At every turn they explained that Washington and its G-7 partners are aiming to find areas of genuine need, in contrast with Chinese projects that have been criticized for being overly costly but not always necessary. They also stressed that B3W projects will be developed in a way that aligns with “shared values,” placing an emphasis on transparency—a key issue in a region beset with corruption—along with respect for environmental considerations and labor protections.
Singh made no secret of the fact that the United States doesn’t view this as a humanitarian assistance project. Standing alongside President Ivan Duque in Colombia, he declared, “For the U.S., this is strategic. When we think of our global stature, enhancing the economic prosperity of our friends is at least as important as our military might.”
B3W, according to U.S. officials and their interlocutors in Latin America, will seek to develop joint projects that are environmentally sustainable and potentially transformative in areas like health, technology and climate mitigation and adaptation.
It’s a tall order, and the competition from Beijing is fierce. Making it more complicated, the contrasts the U.S. is trying to highlight between its approach and that of China are often the very reason Beijing has a much easier time making inroads in Latin America and elsewhere. Chinese projects make no demands regarding respect for human rights, for example, as a requirement for investing, and they’re much less concerned, if at all, with transparency, environmental impact, labor standards or job creation.
As a result, China has expanded its economic footprint in a region where the United States used to be the undisputed, dominant trading partner.
Trade between China and Latin America has grown more than twentyfold in the past decade, making China the No. 1 trading partner for Brazil, Chile, Peru, Uruguay, Venezuela and others. Already 19 countries in Latin America and the Caribbean have joined BRI, accounting for billions in Chinese investment in the region.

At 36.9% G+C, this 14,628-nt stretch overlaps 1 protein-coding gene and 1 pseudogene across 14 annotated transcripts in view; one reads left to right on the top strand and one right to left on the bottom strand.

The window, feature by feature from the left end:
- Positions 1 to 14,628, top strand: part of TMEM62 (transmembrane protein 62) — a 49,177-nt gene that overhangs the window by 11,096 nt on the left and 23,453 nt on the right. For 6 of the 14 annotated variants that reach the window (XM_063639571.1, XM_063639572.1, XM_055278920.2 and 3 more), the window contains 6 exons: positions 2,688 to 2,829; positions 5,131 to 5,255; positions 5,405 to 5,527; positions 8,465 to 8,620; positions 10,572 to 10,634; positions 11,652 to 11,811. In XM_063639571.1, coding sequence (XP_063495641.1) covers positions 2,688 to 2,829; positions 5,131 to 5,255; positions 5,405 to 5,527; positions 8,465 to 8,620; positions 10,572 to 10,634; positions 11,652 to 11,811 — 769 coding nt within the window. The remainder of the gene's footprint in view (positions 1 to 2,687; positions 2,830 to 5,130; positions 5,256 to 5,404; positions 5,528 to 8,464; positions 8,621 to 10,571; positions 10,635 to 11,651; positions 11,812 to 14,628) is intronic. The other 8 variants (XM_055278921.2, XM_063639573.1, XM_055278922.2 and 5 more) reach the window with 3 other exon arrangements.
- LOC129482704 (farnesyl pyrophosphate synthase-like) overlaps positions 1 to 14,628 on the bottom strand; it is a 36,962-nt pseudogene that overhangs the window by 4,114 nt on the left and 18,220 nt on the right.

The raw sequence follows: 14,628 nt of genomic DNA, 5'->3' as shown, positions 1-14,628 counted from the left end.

But in many cases, trade centers on extractive industries, primarily mineral mining and oil to fuel China’s economic growth. In Peru, for example, 88 percent of the country’s exports to China are minerals. Extractive industries are notoriously difficult to translate into sustainable economic development, and they are often rife with corruption and environmental degradation.
As the United States keeps a close eye on Beijing’s growing threats against Taiwan, its crushing of promised democratic freedoms in Hong Kong, and its relentless abuses against the Uyghurs and other ethnic minorities in Xinjiang, it is also watching a Chinese economic juggernaut take hold across the developing world, undercutting U.S. influence everywhere, including in Washington’s own hemisphere.
By offering a different kind of economic investment, one that engages other sectors of the receiving countries, respects the interests of local communities and creates sustainable development, the U.S. and its allies could help reverse that trend.
But competing with a regime that has deep pockets and no democratic accountability while simultaneously battling vested interests in the region, which often benefit from Chinese trade and investment, will be no small challenge. That will be especially true going forward, as investing in Latin America becomes yet another arena for great power competition.
If B3W succeeds, it could be genuinely transformative for the region and for geopolitical dynamics. But that’s still a very big “if.”